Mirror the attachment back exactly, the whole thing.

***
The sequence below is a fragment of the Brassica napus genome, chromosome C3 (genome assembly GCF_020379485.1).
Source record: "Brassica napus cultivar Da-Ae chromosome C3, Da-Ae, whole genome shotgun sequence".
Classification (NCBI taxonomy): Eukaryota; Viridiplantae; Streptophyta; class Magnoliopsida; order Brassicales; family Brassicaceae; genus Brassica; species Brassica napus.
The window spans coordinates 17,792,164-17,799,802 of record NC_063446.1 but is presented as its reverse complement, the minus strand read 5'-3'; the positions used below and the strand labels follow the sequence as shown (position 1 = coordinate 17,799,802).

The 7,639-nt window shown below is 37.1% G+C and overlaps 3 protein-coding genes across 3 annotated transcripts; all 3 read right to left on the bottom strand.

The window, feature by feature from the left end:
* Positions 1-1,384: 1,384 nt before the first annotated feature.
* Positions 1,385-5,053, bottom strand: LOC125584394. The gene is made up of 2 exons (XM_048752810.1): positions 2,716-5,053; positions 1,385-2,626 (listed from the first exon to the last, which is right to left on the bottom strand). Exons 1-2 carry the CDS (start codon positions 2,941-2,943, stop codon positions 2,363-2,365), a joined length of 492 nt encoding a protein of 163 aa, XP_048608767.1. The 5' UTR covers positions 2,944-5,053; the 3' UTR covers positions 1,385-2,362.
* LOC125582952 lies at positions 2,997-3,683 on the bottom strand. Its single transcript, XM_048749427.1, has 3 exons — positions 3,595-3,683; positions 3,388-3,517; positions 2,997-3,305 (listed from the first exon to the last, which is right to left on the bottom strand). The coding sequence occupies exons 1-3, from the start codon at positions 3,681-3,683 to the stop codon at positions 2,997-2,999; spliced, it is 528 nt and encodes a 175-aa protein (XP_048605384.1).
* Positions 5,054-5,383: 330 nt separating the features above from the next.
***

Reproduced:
The sequence below is a fragment of the Brassica napus genome, chromosome C3 (genome assembly GCF_020379485.1).
Source record: "Brassica napus cultivar Da-Ae chromosome C3, Da-Ae, whole genome shotgun sequence".
Classification (NCBI taxonomy): Eukaryota; Viridiplantae; Streptophyta; class Magnoliopsida; order Brassicales; family Brassicaceae; genus Brassica; species Brassica napus.
The window spans coordinates 17,792,164-17,799,802 of record NC_063446.1 but is presented as its reverse complement, the minus strand read 5'-3'; the positions used below and the strand labels follow the sequence as shown (position 1 = coordinate 17,799,802).

The 7,639-nt window shown below is 37.1% G+C and overlaps 3 protein-coding genes across 3 annotated transcripts; all 3 read right to left on the bottom strand.

The window, feature by feature from the left end:
* Positions 1-1,384: 1,384 nt before the first annotated feature.
* Positions 1,385-5,053, bottom strand: LOC125584394. The gene is made up of 2 exons (XM_048752810.1): positions 2,716-5,053; positions 1,385-2,626 (listed from the first exon to the last, which is right to left on the bottom strand). Exons 1-2 carry the CDS (start codon positions 2,941-2,943, stop codon positions 2,363-2,365), a joined length of 492 nt encoding a protein of 163 aa, XP_048608767.1. The 5' UTR covers positions 2,944-5,053; the 3' UTR covers positions 1,385-2,362.
* LOC125582952 lies at positions 2,997-3,683 on the bottom strand. Its single transcript, XM_048749427.1, has 3 exons — positions 3,595-3,683; positions 3,388-3,517; positions 2,997-3,305 (listed from the first exon to the last, which is right to left on the bottom strand). The coding sequence occupies exons 1-3, from the start codon at positions 3,681-3,683 to the stop codon at positions 2,997-2,999; spliced, it is 528 nt and encodes a 175-aa protein (XP_048605384.1).
* Positions 5,054-5,383: 330 nt separating the features above from the next.